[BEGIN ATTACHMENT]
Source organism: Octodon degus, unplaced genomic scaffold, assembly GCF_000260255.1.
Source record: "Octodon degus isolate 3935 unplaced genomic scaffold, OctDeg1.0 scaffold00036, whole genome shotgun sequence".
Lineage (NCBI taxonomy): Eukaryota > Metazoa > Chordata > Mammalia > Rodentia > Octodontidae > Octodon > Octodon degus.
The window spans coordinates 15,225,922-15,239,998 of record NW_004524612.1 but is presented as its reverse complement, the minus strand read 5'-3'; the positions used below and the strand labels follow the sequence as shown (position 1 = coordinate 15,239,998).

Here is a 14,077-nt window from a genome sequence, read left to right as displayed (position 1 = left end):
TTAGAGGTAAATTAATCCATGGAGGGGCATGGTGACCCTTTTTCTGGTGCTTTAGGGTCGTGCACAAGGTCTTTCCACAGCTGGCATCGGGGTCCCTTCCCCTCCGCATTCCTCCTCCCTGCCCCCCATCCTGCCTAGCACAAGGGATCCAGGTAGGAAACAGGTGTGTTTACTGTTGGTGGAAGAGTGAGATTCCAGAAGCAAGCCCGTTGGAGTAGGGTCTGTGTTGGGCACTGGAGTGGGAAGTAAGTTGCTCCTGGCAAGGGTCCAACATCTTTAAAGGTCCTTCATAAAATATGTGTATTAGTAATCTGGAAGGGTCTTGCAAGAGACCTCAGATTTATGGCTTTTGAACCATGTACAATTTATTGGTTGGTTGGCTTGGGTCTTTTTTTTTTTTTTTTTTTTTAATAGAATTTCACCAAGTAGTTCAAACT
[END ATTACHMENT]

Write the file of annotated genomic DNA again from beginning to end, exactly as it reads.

Source organism: Octodon degus, unplaced genomic scaffold, assembly GCF_000260255.1.
Source record: "Octodon degus isolate 3935 unplaced genomic scaffold, OctDeg1.0 scaffold00036, whole genome shotgun sequence".
Lineage (NCBI taxonomy): Eukaryota > Metazoa > Chordata > Mammalia > Rodentia > Octodontidae > Octodon > Octodon degus.
The window spans coordinates 15,225,922-15,239,998 of record NW_004524612.1 but is presented as its reverse complement, the minus strand read 5'-3'; the positions used below and the strand labels follow the sequence as shown (position 1 = coordinate 15,239,998).

Here is a 14,077-nt window from a genome sequence, read left to right as displayed (position 1 = left end):
TTAGAGGTAAATTAATCCATGGAGGGGCATGGTGACCCTTTTTCTGGTGCTTTAGGGTCGTGCACAAGGTCTTTCCACAGCTGGCATCGGGGTCCCTTCCCCTCCGCATTCCTCCTCCCTGCCCCCCATCCTGCCTAGCACAAGGGATCCAGGTAGGAAACAGGTGTGTTTACTGTTGGTGGAAGAGTGAGATTCCAGAAGCAAGCCCGTTGGAGTAGGGTCTGTGTTGGGCACTGGAGTGGGAAGTAAGTTGCTCCTGGCAAGGGTCCAACATCTTTAAAGGTCCTTCATAAAATATGTGTATTAGTAATCTGGAAGGGTCTTGCAAGAGACCTCAGATTTATGGCTTTTGAACCATGTACAATTTATTGGTTGGTTGGCTTGGGTCTTTTTTTTTTTTTTTTTTTTTAATAGAATTTCACCAAGTAGTTCAAACT